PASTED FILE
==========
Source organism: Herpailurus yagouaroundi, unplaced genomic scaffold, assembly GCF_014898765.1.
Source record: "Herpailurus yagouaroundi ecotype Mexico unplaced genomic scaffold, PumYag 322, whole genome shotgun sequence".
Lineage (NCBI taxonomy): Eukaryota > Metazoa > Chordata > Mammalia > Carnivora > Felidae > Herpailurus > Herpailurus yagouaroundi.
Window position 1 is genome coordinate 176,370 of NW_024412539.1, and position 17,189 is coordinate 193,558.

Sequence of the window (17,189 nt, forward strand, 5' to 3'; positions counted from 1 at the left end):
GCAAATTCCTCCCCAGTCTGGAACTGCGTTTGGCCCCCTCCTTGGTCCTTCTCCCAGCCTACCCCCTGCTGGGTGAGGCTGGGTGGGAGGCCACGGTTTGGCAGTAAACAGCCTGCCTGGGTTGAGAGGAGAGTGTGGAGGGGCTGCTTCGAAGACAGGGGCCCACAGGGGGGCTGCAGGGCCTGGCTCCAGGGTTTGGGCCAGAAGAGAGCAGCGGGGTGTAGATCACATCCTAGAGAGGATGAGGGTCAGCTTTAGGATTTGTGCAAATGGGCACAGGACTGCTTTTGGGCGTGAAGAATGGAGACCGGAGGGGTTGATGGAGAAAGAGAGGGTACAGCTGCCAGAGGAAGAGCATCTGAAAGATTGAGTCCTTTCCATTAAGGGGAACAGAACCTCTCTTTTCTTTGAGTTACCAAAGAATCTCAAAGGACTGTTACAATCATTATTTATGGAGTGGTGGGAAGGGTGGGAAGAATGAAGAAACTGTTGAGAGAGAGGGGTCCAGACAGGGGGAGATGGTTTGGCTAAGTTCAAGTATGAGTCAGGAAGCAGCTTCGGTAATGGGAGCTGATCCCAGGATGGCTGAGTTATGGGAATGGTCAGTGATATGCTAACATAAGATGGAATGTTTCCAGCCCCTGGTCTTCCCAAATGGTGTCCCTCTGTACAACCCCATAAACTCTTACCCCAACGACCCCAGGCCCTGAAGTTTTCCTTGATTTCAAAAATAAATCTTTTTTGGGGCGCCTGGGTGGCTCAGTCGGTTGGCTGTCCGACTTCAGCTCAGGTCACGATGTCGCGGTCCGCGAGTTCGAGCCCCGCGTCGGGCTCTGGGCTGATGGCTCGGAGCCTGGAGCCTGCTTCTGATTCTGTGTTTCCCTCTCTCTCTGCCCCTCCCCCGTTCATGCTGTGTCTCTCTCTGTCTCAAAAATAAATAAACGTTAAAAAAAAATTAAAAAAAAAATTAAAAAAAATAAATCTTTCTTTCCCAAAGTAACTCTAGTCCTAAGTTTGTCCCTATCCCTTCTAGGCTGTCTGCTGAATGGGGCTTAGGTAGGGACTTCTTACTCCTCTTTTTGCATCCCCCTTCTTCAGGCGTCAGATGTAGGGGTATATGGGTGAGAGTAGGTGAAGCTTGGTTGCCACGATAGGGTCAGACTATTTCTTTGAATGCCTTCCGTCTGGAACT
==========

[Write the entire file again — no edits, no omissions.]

Source organism: Herpailurus yagouaroundi, unplaced genomic scaffold, assembly GCF_014898765.1.
Source record: "Herpailurus yagouaroundi ecotype Mexico unplaced genomic scaffold, PumYag 322, whole genome shotgun sequence".
Lineage (NCBI taxonomy): Eukaryota > Metazoa > Chordata > Mammalia > Carnivora > Felidae > Herpailurus > Herpailurus yagouaroundi.
Window position 1 is genome coordinate 176,370 of NW_024412539.1, and position 17,189 is coordinate 193,558.

Sequence of the window (17,189 nt, forward strand, 5' to 3'; positions counted from 1 at the left end):
GCAAATTCCTCCCCAGTCTGGAACTGCGTTTGGCCCCCTCCTTGGTCCTTCTCCCAGCCTACCCCCTGCTGGGTGAGGCTGGGTGGGAGGCCACGGTTTGGCAGTAAACAGCCTGCCTGGGTTGAGAGGAGAGTGTGGAGGGGCTGCTTCGAAGACAGGGGCCCACAGGGGGGCTGCAGGGCCTGGCTCCAGGGTTTGGGCCAGAAGAGAGCAGCGGGGTGTAGATCACATCCTAGAGAGGATGAGGGTCAGCTTTAGGATTTGTGCAAATGGGCACAGGACTGCTTTTGGGCGTGAAGAATGGAGACCGGAGGGGTTGATGGAGAAAGAGAGGGTACAGCTGCCAGAGGAAGAGCATCTGAAAGATTGAGTCCTTTCCATTAAGGGGAACAGAACCTCTCTTTTCTTTGAGTTACCAAAGAATCTCAAAGGACTGTTACAATCATTATTTATGGAGTGGTGGGAAGGGTGGGAAGAATGAAGAAACTGTTGAGAGAGAGGGGTCCAGACAGGGGGAGATGGTTTGGCTAAGTTCAAGTATGAGTCAGGAAGCAGCTTCGGTAATGGGAGCTGATCCCAGGATGGCTGAGTTATGGGAATGGTCAGTGATATGCTAACATAAGATGGAATGTTTCCAGCCCCTGGTCTTCCCAAATGGTGTCCCTCTGTACAACCCCATAAACTCTTACCCCAACGACCCCAGGCCCTGAAGTTTTCCTTGATTTCAAAAATAAATCTTTTTTGGGGCGCCTGGGTGGCTCAGTCGGTTGGCTGTCCGACTTCAGCTCAGGTCACGATGTCGCGGTCCGCGAGTTCGAGCCCCGCGTCGGGCTCTGGGCTGATGGCTCGGAGCCTGGAGCCTGCTTCTGATTCTGTGTTTCCCTCTCTCTCTGCCCCTCCCCCGTTCATGCTGTGTCTCTCTCTGTCTCAAAAATAAATAAACGTTAAAAAAAAATTAAAAAAAAAATTAAAAAAAATAAATCTTTCTTTCCCAAAGTAACTCTAGTCCTAAGTTTGTCCCTATCCCTTCTAGGCTGTCTGCTGAATGGGGCTTAGGTAGGGACTTCTTACTCCTCTTTTTGCATCCCCCTTCTTCAGGCGTCAGATGTAGGGGTATATGGGTGAGAGTAGGTGAAGCTTGGTTGCCACGATAGGGTCAGACTATTTCTTTGAATGCCTTCCGTCTGGAACT